The company’s most outspoken critic (and new majority shareholder) could shake up the platform — and not just with that edit feature
Now that Elon Musk has emerged as Twitter’s biggest shareholder and newest board member, the social platform is poised for some major changes ahead — from its product strategy to growth and innovation at the company level.
While the Tesla boss has yet to reveal specific plans for the San Francisco-based social media giant, he has been vocal about how he would improve the social network — particularly when it comes to content moderation. Musk has been engaging with his millions of Twitter followers discussing specific features, from the highly requested edit feature for posts to cracking down on crypto scams.
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And Musk’s move — acquiring 9.2% of the company (and agreeing to limit his stake to less than 15%) — has been well received on Wall Street so far, with shares of Twitter jumping more than 27% at market close on Monday and staying steady through Tuesday.
One reason is that Twitter’s share price has lagged behind that of other social media giants. Twitter’s “market value pales in comparison to the impact it has on all of our lives,” Peter Csathy, chairman of CREATV Media, told TheWrap. “We know it. Elon knows it, and now he is acting on it.”
Twitter may benefit from having a serial tech entrepreneur like Musk on its board. From making cars to blasting into outer space, Musk has used his wealth to take over Tesla after investing in the car company back in 2004. He also founded the space services company SpaceX.
“It’s a classic Musk move,” Csathy said of the entrepreneur’s Twitter investment. “He has demonstrated time and time again that he can summon legions of primarily fanboys with a drop of a tweet on any topic of his choosing.”
And lately, Twitter leadership has been disrupted by the exit of founder and CEO Jack Dorsey last year. The platform has struggled with product development that will take it into the next phase of growth. The company has a goal of hitting 315 million daily users and more than $7.5 billion in revenue in 2023 — but it has been slow to respond to consumer demand for features like an edit button (which the company announced Tuesday, just two years after Dorsey proclaimed the company would “probably never do it”).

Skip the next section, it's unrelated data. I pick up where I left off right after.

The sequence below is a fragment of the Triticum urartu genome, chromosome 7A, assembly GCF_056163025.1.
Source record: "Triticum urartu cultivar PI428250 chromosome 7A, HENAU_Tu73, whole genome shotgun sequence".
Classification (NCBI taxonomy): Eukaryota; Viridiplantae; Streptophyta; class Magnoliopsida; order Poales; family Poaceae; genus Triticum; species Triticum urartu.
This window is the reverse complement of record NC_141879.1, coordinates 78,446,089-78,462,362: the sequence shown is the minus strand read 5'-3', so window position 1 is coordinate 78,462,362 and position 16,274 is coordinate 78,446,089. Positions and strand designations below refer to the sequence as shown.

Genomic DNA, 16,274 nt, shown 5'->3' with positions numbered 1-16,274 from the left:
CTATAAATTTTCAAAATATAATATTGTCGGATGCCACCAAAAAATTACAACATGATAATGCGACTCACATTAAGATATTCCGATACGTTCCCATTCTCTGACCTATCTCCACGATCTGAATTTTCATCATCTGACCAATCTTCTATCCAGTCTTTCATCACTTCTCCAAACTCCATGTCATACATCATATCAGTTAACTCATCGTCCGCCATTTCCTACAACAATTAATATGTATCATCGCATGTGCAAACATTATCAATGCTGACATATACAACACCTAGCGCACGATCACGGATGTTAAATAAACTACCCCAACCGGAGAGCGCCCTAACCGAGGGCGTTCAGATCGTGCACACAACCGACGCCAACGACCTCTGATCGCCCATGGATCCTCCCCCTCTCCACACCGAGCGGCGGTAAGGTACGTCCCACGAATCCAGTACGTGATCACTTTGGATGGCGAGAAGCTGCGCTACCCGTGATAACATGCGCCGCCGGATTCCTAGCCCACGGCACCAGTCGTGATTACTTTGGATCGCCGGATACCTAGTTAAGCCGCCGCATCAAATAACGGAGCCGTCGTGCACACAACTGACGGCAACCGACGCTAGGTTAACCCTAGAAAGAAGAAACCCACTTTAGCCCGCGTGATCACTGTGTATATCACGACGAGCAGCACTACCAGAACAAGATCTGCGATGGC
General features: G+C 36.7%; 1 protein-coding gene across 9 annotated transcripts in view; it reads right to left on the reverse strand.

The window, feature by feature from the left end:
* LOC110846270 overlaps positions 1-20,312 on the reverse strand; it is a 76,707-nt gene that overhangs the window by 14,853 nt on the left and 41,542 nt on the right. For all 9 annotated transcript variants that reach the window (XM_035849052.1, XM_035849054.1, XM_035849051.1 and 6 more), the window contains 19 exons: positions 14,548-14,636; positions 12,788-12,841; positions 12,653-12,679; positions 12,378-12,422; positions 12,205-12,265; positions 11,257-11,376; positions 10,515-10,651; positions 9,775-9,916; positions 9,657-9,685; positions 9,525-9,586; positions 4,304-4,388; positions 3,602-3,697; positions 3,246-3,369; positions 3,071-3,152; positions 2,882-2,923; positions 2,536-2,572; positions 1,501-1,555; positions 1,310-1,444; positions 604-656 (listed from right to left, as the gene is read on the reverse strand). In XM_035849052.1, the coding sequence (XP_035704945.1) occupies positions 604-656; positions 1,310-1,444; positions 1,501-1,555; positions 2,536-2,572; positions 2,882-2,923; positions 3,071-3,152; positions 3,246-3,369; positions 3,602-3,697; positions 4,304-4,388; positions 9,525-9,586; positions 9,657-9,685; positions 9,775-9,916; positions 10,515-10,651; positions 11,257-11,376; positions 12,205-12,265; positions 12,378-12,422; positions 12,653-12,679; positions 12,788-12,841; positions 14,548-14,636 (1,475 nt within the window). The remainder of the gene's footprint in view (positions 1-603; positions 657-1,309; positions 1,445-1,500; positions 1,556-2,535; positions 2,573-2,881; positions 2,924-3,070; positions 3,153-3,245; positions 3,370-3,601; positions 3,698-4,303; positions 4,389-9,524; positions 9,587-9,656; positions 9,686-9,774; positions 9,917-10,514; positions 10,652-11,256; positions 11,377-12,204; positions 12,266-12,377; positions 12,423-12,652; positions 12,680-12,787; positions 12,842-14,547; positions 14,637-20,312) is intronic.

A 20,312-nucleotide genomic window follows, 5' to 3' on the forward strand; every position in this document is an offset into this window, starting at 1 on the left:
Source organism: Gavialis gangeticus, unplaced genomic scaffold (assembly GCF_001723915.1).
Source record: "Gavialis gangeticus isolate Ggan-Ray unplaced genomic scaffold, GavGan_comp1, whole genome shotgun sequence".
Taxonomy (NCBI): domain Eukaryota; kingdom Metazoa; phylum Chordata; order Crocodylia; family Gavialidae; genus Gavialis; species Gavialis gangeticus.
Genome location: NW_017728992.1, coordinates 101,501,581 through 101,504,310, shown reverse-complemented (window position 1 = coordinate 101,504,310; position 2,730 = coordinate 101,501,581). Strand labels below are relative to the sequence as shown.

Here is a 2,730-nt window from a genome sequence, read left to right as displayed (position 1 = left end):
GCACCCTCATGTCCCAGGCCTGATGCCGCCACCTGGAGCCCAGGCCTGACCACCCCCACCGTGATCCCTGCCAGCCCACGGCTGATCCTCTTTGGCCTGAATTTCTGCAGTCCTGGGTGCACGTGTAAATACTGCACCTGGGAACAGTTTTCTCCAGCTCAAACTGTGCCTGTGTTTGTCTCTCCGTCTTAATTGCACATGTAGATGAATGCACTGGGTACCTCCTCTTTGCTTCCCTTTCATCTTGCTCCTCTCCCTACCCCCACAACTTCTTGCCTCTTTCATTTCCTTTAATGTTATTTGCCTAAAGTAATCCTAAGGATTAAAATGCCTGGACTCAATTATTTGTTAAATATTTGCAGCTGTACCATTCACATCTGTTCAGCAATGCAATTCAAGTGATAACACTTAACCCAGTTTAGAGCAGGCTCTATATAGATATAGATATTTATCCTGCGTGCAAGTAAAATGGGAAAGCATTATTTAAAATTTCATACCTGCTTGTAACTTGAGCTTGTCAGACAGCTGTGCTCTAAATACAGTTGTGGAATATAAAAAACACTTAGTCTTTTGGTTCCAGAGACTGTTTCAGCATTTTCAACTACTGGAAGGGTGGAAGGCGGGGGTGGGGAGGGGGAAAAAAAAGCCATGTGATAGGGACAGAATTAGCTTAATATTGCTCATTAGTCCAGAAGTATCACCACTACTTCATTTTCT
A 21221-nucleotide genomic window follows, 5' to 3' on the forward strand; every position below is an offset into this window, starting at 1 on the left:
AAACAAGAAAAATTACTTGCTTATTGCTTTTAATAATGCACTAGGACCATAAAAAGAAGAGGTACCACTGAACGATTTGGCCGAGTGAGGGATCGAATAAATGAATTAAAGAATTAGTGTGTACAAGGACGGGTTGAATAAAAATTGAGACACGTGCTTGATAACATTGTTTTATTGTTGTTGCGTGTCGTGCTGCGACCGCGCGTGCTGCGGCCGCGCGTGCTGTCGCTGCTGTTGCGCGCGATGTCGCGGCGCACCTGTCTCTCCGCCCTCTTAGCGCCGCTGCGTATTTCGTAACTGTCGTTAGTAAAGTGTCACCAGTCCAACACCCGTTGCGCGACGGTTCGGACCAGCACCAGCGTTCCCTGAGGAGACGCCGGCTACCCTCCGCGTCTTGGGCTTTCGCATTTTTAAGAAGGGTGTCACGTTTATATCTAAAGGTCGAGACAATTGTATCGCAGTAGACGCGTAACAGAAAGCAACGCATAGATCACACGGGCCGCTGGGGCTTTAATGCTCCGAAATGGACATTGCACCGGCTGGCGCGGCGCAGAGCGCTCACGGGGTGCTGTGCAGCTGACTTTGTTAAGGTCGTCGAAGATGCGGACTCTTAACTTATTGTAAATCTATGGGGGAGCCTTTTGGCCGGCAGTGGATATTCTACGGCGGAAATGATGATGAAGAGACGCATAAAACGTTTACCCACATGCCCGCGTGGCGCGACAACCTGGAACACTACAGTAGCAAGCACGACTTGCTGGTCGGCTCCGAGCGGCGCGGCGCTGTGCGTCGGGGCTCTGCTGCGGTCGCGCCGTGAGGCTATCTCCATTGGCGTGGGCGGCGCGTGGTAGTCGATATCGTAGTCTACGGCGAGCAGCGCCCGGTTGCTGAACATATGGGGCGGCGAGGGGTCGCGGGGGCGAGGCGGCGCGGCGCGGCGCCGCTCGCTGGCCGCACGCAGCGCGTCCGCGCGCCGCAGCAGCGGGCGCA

“This could be a sign of change for Twitter, a platform that has held the mantle of a place where conversation happens online, but also has lacked innovation recently,” Flynn Zaiger, CEO of Online Optimism, said.
Representatives for Twitter didn’t respond to TheWrap’s request for comment on this story.
For now, experts agree that Musk’s investment is sure to shake things up for Twitter. How much and how quickly remains to be seen, and as Zaiger pointed out, Musk may very well be the biggest shareholder — but that doesn’t mean he has carte blanche decision-making power. “He can’t make changes to the platform at whim,” Zaiger said. “However, in a crowded boardroom meeting, he will have the largest voice.”
Let’s take a look at a few ways Musk can ultimately shape Twitter and the social media landscape.
1. Musk could influence Twitter’s content moderation approach.
Twitter may start to see its free speech and content moderation policies come into even greater focus as Musk gets more involved. The billionaire has been a major critic of Twitter’s censorship politices, especially in this last month, blasting the platform for not defending free speech and, in his words, “undermining democracy.” It’s clear that he finds the platform fails to uphold its free speech policies.
In a poll in March, Musk asked Twitter users whether the platform “rigorously adheres” to free speech principles, and 70% of more than 2 million users responded, “No.”
But the ongoing debate around this First Amendment issue doesn’t just involve Twitter. It calls into question the larger content moderation approach on all the major social networks, from Facebook to TikTok to Donald Trump’s Truth Social, which has already faced criticism for flagging posts for violating its terms of service. How much should these tech companies ultimately regulate our free speech?
By investing nearly $3 billion in Twitter, Musk is able to assert influence on a major social network and perhaps influence its content moderation. Some conservatives believe Musk’s 9.2% stake in Twitter could be a chance for Twitter to embrace its free speech roots.
“Elon Musk becoming Twitter’s largest shareholder is great news for social media,” Mark Weinstein, founder of the alt-tech social media and social networking service MeWe, which has become a home for many conservatives, anti-vaxxers and conspiracy theorists. “Musk’s desire to eliminate onerous algorithmic targeting and paid propaganda is important for the world.”